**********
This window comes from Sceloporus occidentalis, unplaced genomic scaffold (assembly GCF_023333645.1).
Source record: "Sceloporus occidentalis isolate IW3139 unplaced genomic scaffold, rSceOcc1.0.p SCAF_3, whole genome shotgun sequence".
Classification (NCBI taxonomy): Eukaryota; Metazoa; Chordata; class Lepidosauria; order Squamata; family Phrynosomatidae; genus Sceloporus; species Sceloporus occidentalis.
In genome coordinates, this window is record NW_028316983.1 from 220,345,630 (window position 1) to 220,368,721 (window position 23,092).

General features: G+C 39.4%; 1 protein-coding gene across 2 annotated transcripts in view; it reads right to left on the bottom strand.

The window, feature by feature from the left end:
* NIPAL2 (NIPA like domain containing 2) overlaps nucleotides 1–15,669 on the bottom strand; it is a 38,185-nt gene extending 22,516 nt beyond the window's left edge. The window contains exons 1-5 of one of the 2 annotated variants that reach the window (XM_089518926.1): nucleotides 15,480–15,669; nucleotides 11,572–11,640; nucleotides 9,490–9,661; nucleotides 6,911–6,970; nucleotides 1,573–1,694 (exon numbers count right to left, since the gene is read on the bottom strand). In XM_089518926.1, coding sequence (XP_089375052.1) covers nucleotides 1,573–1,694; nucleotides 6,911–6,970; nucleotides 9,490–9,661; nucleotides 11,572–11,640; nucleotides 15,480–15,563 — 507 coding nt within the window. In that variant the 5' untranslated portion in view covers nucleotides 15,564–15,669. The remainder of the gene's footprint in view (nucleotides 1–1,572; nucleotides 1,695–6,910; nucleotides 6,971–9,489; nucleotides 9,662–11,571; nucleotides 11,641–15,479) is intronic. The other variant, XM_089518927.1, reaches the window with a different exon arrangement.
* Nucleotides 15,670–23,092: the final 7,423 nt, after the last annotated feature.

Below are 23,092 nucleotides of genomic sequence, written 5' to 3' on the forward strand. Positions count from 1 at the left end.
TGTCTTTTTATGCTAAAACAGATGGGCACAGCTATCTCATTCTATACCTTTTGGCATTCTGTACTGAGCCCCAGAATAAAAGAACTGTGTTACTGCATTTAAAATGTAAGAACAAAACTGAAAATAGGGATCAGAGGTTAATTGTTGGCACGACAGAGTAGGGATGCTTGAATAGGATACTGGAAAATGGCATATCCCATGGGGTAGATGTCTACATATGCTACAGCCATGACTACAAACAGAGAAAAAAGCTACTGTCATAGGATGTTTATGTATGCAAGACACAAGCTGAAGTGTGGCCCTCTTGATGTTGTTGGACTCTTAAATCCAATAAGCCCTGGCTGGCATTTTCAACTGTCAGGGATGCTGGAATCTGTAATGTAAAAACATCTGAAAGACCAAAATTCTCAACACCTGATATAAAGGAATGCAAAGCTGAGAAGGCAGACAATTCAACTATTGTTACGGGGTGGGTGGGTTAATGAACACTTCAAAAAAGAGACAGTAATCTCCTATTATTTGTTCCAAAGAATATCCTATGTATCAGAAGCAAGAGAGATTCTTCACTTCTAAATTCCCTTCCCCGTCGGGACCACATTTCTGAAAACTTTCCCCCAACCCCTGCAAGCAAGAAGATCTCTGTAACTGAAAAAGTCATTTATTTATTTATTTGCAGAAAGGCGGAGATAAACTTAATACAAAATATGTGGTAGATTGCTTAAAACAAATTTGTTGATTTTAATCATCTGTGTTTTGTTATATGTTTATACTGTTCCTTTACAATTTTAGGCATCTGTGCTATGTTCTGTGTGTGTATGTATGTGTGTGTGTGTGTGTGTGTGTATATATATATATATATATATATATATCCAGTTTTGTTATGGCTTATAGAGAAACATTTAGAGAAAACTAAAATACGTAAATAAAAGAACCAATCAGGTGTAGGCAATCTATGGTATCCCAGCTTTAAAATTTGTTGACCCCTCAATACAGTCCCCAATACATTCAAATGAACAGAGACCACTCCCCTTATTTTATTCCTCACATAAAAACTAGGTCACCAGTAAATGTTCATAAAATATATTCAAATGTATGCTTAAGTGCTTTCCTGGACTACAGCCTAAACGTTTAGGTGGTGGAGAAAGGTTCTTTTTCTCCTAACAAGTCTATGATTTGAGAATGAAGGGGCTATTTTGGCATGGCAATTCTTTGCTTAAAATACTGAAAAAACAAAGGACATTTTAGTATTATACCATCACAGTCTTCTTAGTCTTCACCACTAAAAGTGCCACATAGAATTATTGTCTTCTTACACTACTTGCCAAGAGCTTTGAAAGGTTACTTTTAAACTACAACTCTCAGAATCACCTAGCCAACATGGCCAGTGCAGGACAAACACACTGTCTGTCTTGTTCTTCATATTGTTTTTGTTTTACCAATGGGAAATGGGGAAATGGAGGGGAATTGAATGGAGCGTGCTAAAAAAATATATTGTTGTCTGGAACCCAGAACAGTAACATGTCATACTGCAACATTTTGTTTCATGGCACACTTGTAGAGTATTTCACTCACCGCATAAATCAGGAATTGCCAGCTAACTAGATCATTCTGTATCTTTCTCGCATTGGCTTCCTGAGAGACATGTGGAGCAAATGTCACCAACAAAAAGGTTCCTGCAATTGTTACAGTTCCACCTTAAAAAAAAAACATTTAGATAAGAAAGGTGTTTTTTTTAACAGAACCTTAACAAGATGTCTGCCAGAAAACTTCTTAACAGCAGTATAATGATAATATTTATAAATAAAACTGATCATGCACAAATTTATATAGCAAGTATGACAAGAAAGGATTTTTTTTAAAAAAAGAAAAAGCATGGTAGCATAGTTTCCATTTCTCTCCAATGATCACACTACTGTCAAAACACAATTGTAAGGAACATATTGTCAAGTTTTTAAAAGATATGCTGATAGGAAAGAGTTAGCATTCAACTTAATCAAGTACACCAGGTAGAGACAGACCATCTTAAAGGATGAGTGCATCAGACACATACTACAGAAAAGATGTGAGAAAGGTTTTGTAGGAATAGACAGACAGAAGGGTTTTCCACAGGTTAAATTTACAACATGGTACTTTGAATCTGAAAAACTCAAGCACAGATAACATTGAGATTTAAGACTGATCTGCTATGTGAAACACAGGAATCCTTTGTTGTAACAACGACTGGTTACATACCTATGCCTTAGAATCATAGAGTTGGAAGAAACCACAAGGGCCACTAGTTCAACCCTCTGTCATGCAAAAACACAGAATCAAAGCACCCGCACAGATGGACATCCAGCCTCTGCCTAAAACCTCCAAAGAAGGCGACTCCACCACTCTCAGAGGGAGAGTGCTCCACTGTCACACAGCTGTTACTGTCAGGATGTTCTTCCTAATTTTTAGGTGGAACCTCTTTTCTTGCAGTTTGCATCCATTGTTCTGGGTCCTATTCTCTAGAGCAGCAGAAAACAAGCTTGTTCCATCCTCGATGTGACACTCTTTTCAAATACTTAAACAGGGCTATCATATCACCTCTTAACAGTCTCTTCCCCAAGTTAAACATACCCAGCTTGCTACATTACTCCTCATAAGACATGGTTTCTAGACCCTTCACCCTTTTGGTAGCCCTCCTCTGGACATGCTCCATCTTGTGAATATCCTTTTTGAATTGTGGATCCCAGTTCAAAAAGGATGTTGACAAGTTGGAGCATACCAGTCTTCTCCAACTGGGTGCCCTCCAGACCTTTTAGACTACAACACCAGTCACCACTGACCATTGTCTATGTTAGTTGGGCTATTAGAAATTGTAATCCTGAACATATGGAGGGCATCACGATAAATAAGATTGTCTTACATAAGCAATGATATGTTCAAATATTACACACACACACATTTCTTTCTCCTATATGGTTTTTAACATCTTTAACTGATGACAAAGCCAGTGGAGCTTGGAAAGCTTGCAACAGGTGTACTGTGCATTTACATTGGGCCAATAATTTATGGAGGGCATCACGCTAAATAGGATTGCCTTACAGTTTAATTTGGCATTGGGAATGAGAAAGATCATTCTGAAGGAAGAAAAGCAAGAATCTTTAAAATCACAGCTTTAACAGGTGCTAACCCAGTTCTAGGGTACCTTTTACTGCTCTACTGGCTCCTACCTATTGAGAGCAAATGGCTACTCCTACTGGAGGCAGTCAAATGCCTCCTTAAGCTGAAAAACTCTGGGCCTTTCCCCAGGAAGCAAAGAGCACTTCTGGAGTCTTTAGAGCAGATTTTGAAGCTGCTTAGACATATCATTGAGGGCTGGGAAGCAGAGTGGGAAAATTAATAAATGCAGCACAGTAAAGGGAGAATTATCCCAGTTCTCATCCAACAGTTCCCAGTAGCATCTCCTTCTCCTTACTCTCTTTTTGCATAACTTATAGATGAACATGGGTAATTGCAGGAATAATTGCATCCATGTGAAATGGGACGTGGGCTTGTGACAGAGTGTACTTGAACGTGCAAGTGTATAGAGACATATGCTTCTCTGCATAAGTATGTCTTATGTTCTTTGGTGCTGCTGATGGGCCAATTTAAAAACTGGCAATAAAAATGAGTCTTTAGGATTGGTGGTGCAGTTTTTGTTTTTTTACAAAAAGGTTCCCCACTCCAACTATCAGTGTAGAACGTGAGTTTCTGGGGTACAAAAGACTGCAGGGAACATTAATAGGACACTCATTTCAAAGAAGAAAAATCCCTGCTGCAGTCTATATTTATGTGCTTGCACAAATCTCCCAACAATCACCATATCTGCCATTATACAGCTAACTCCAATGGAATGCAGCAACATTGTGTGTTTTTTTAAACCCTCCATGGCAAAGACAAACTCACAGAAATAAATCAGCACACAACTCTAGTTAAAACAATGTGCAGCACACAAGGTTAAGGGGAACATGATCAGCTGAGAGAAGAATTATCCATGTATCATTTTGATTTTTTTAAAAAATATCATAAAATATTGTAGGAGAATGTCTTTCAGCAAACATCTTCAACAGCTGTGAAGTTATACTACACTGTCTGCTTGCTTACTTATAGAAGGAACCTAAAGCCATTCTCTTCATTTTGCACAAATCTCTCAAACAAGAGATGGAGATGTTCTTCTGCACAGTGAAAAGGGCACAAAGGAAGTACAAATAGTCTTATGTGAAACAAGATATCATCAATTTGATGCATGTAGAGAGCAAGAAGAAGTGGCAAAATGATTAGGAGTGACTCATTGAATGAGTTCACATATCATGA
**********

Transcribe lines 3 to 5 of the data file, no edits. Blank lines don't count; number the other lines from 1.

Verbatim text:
Classification (NCBI taxonomy): Eukaryota; Metazoa; Chordata; class Lepidosauria; order Squamata; family Phrynosomatidae; genus Sceloporus; species Sceloporus occidentalis.
In genome coordinates, this window is record NW_028316983.1 from 220,345,630 (window position 1) to 220,368,721 (window position 23,092).

General features: G+C 39.4%; 1 protein-coding gene across 2 annotated transcripts in view; it reads right to left on the bottom strand.